Modern conventional wisdom knows Olympias as a pitiless and savage woman, practitioner of barbaric Dionysian rites compelled by jealousy and ruthless ambition to the murder of her rivals in order to secure her son's succession to the throne of Macedon. In this way she is credited for Alexander the Great's unprecedented achievements-yet the scale of her son's epic story has obscured her own.
Such critical accounts of Olympias' actions have made unforgiving and often unfounded judgments of her motivations. This myth however originates from later Hellenic texts, to which her strength and tenacity represented an abhorrent contradiction to contemporary gender roles. Later historians have all too often perpetrated this ancient sexual stereotyping by failing to question these sources.
In this, the first modern biography of Olympias, Elizabeth Carney penetrates myth, fictional and sexual politics to reveal a fascinating and wholly misunderstood figure. Through a close and critical assessment of the sources, Olympias is humanized as she is placed in the context ofhen own brutal political world.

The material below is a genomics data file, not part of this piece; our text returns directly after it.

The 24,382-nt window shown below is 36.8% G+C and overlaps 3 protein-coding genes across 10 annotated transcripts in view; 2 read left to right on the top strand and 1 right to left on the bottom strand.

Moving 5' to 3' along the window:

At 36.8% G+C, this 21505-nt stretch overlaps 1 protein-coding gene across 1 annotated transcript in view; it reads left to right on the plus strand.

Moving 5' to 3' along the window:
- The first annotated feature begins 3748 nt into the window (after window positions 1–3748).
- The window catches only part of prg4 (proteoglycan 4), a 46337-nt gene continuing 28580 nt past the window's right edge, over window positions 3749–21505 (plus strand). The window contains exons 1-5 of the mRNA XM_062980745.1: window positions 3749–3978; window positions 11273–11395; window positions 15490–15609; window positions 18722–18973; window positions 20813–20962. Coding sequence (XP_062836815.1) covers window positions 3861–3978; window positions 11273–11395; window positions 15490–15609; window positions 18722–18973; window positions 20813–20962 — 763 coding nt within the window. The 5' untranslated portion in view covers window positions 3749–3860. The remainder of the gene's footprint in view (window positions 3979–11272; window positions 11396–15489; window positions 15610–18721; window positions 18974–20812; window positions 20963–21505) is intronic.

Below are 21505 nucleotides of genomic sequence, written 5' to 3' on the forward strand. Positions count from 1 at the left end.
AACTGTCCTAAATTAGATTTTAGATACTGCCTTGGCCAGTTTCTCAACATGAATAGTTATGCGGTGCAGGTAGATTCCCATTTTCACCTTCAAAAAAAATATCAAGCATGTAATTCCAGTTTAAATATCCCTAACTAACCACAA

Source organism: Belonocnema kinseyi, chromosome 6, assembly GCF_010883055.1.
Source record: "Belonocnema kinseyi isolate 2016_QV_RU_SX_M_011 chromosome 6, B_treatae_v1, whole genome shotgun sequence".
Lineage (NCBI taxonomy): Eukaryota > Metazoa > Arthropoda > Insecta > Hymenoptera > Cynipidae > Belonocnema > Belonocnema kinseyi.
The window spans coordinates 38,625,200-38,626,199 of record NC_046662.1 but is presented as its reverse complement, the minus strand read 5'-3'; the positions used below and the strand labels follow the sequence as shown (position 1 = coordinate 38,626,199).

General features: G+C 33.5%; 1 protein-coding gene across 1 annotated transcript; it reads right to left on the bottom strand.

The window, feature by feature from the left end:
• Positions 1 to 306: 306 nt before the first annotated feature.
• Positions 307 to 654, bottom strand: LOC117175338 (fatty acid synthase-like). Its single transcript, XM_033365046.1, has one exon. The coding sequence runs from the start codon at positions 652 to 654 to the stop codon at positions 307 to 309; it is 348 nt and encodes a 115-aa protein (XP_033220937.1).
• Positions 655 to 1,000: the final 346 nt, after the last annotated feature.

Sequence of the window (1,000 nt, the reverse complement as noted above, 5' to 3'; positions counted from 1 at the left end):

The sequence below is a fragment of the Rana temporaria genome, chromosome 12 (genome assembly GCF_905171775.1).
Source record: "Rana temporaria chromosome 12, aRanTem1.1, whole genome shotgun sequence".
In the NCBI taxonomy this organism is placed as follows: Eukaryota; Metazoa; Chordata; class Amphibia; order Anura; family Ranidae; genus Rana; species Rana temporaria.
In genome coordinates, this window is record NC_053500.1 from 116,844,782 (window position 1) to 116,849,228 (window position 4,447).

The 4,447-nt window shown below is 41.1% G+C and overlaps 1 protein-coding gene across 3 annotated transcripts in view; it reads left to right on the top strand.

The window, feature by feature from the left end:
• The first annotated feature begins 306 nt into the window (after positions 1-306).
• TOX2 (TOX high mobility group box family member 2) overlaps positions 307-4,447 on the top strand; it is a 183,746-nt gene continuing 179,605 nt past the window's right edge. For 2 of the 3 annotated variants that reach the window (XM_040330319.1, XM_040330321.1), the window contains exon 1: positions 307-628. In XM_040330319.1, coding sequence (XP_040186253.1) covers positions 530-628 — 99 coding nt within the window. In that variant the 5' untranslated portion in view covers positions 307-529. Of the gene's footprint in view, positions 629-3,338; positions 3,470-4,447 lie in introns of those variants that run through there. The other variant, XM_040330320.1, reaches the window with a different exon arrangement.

Looking separately at:
The role of Greek religion in Olympias' life,
Literary and artistic traditions about Olympias found throughout the later ancient periods, and
Varying representations of Olypias found in the major ancient sources
This book will be the definitive guide to the life of the first woman to play a major role in Greek political history as well as a compelling read for students, scholars and anyone with an interest in Greek, Classical or women's history.